While the Indians sit second in their division, I have no doubt they will overtake the Twins. Their rotations thus far is posting a 3.55 ERA, and expect that only to improve when Clevinger returns. Trever Baur looks to continue to chase a Cy Young this year, so far having an ERA of 1.99. At first glance Corrasco’s 6 ERA would raise concern but his 2.70 FIP suggests he should return to his typical dominant self. The offense is suspect, with Carlos Santana being their strongest hitter so far. Their stars Lindor and Ramirez are struggles so far, but are coming off of injuries earlier might be affecting this. If the Indians want to compete this year their offense is going to need to supply come run support to this fantastic rotation.
8. Minnesota Twins (16-9)
The Twins are shocking everyone right now, and stand with the second-best record in the MLB. Jorge Polanco is swinging away and hitting everything he goes for, batting .337. Eddie Rosario is showing off the power he’s always had the potential to have, finishing this month with 11 home runs, topping the AL. The addition of Nelson Cruz has also added a potent power bat to the lineup. Their rotation is currently lead by Berrios, who has a 2.97 ERA. This rotation is the biggest cause for concern and the reason the Twins are not higher on this list, the rest of their starters all have ERAs over 4. Taylor Rodgers looks good in the pen but if they want to be serious competitors down the stretch we’re going to have to see more from their arms, starters and relievers
9. Milwaukee Brewers (15-14)
To be clear, the only thing putting the Brewers this high as of now is Christian Yelich. Yelich’s league tied 14 home runs, .353 AVG, and .460 OBP numbers are incredible. If Bellinger wasn’t making history of his own this would be the best April an NL player has had in recent memory. The Brew Crew does not have a set in stone rotation and I can see why, their team 5.19 ERA is 6th worst in the majors and are definitely a cause for concern. Even Josh Hader is showing some cracks in his normal unhittable self. Yelich will inevitable cool down, and when this happens the rest of the team needs to step up to support him for the team will just be watching in October.
10. New York Mets (14-13)
This second in the NL East squad is looking to come back after struggling recently this week. Going into the season they were expected to be a team carried by their rotation, but up until now it has been the bats winning games for them. Steve Matz is currently their best starter, thus far posting a 3.68 ERA. Syndergaard being the worst of them with a 6.35 ERA. The former sub 2 and Cy-Young winner Jacob DeGrom Is having difficulty as well with a 4.85. On the bright side, advanced statistics says that these pitchers are just getting very unlucky but none of them look like they are going to compete for the Cy Young this year. The bats are carrying this team, especially rookie of the year candidate Pete Alonso. Alonso was given the call up based off of availability and wasn’t expected to be a top prospect but is thundering his was into the majors. His team leading 9 home runs, .306 AVG, and .398 OBP secured a scary first baseman for the Mets that pitchers will fear in the middle of their lineup. Robinson Cano is struggling so car, only posting a .324 OBP but hopefully this improve and him and Alonso can create a dangerous righty lefty combo. Diaz, their other large acquisition, is looking as dominant as ever. The only pitcher I’ve seen have an ERA tie his WIP, Edwin Diaz has both at a .84. Unfortunately for the Mets he is being used only as strictly a closer, but should still provide a lights-out 9th inning on the road when up by 1 for the Mets.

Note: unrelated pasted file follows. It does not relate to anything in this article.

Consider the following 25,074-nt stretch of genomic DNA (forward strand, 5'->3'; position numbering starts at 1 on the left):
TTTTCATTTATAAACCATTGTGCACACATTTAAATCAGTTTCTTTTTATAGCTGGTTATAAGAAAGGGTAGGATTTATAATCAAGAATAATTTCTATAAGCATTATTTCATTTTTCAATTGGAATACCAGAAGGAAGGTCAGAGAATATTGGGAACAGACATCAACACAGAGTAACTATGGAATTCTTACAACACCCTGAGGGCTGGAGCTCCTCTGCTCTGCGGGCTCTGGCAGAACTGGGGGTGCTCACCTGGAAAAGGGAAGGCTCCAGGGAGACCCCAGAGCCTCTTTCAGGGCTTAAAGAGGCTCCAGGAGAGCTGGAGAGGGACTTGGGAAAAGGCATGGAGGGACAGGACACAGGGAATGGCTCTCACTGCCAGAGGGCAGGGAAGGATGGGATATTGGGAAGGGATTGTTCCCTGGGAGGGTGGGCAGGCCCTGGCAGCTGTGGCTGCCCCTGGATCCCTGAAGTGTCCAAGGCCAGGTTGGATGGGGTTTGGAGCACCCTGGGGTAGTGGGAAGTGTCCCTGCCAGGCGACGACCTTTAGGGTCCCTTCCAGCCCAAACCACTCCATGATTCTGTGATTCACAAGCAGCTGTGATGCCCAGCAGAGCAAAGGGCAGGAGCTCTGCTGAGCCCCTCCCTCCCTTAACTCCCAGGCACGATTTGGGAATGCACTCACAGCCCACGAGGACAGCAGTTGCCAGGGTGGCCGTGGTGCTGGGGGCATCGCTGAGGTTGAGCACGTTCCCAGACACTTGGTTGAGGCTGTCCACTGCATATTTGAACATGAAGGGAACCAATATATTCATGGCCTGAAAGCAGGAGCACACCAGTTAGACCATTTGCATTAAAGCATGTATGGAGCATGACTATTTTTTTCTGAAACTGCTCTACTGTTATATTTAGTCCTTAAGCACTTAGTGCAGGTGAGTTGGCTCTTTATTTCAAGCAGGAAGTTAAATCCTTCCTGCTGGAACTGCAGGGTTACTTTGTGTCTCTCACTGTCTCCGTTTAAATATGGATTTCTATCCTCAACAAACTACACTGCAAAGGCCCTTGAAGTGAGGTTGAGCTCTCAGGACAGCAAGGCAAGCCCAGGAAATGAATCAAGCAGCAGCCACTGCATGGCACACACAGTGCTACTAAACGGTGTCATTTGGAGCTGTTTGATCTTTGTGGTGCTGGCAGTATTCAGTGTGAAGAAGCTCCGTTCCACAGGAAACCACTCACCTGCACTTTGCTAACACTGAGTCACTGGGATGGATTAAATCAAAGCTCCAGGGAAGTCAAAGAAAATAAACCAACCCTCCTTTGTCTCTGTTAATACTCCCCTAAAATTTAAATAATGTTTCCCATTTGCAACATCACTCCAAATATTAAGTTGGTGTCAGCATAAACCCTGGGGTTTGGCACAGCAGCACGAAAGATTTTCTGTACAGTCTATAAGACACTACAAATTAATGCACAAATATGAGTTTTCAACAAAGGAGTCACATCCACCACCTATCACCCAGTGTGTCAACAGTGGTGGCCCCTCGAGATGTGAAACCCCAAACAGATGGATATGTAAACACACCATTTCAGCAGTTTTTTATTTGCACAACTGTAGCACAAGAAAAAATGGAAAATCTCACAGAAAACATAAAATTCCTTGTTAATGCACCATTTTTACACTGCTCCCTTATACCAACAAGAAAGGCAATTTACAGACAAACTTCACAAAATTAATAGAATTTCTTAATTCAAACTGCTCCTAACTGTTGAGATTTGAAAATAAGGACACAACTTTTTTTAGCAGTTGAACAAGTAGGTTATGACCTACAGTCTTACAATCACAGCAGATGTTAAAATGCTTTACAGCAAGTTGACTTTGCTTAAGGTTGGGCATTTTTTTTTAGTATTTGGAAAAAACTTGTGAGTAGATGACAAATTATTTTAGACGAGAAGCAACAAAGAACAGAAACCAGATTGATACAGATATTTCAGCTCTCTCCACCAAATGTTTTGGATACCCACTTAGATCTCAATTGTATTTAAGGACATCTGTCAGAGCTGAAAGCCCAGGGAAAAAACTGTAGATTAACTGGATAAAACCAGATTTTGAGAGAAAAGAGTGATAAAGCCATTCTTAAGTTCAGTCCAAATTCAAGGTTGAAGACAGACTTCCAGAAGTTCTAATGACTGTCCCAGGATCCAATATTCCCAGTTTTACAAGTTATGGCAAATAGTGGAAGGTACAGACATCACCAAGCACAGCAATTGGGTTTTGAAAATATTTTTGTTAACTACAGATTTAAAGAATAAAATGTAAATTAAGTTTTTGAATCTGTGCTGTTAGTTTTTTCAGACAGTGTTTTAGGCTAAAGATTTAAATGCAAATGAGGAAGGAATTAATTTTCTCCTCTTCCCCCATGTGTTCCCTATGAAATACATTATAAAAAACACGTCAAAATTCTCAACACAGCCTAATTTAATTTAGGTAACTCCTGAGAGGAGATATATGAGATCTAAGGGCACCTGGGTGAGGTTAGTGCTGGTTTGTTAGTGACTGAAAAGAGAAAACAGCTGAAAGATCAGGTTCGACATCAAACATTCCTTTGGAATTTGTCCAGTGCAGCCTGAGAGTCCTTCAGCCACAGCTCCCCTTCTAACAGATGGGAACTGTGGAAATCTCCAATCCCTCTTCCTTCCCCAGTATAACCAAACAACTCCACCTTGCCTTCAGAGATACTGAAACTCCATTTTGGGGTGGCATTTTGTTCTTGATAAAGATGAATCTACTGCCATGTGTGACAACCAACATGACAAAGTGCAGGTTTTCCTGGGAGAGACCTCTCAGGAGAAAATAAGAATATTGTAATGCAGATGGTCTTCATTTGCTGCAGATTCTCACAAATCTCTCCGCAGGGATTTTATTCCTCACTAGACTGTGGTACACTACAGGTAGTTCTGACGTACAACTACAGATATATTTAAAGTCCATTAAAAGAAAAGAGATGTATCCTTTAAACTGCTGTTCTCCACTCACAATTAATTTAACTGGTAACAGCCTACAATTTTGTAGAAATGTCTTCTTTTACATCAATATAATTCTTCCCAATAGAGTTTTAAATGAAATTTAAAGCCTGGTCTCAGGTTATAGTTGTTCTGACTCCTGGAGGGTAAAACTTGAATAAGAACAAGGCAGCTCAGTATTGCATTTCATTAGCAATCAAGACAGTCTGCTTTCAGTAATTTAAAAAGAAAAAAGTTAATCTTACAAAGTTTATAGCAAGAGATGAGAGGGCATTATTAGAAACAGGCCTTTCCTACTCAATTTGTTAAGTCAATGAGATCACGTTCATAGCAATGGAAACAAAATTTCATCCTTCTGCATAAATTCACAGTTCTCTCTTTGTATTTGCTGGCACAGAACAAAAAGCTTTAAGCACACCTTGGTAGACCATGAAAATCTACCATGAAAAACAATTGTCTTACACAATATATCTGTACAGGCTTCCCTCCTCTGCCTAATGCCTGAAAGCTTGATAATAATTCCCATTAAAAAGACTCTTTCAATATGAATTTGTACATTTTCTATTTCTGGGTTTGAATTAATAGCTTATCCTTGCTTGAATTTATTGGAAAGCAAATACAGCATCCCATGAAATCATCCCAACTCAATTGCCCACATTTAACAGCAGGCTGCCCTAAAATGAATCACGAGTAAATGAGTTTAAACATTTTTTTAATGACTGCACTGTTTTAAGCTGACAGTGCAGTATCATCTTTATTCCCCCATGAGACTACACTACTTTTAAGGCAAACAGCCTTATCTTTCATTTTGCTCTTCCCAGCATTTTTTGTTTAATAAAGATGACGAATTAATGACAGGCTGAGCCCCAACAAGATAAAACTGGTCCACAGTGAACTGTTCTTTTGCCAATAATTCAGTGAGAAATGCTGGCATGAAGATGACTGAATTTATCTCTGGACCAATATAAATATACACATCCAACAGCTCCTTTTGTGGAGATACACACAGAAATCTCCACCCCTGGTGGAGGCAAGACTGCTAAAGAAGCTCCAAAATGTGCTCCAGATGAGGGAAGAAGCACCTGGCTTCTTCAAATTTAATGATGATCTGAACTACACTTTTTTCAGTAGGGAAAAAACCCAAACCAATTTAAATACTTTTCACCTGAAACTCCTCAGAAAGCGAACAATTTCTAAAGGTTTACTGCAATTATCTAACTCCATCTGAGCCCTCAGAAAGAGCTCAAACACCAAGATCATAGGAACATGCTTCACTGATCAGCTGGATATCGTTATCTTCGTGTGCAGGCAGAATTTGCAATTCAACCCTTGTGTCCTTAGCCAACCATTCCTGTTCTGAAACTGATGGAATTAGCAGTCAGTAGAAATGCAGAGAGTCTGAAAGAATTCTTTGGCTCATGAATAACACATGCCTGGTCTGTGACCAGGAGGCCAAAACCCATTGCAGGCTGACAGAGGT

A claim that right field is the best position in baseball would not be hard to defend. The position is ripe with superstars at the top, and shows strong depth at the end. Despite the competition, Mookie Betts was chosen unanimously for the top spot. Had it not been for Mike Trout, he would have won MVP last season for his 10.4 WAR, which comes from a .346 BA, 185 wRC+, and 33/30 power/speed total, and 20 DRS. Mookie’s rival Aaron Judge snags the second overall spot with his power and eye. He continued his 2017 success last year with 27 home runs and a .392 OBP in only 112 games. Recent Phillies’ super-acquisition Bryce Harper comes in third. While defensive woes have hurt his holistic numbers, he still had a .393 OBP last year, just above his career .389 mark. The season before that he slugged almost .600 too. In a testament to the overall strength of the position, reigning NL MVP Christian Yelich falls to fourth, after being worth 7.6 WAR last season. Critics point to a likely unsustainable BABIP and fly ball rate, but his OPS of exactly 1.000, complementing his 22 stolen bases, tell a very strong story. Dodgers’ batter Cody Bellinger shattered NL rookie power records two seasons ago, but took a slight hit last year. He was still worth 3.6 WAR and 120 wRC+, though. Mitch Haniger broke out with the Mariners in 2018, with 138 wRC+ and 4.6 WAR in his first full season in the majors. If he can become more consistent on a month-to-month basis, he could join the “most underrated players” list next year. Speaking of underrated talent, Brandon Nimmo is far from a household name, but the seventh best overall right fielder had 149 wRC+ in 2018, mostly due to 15.0% walk rate and .404 OBP. After six up and down seasons with the Dodgers, Yasiel Puig was traded to Reds over the offseason. In Cincinnati, he probably hopes to get close to his 2017 numbers, where breakout defense and good offense and baserunning fed into a 2.9 WAR. Tigers’ asset Nicholas Castellanos comes in ninth, scoring at 130 for wRC+ and putting up 3.0 WAR, albeit with a .361 BABIP. Lastly, rebound candidate Adam Eaton hopes to help the Harper-less Nationals keep pace in 2019. He’s missed the majority of the last two seasons due to injury, but hit .301 in the at bats he did make, and has been worth up to 5.9 WAR per season in the past.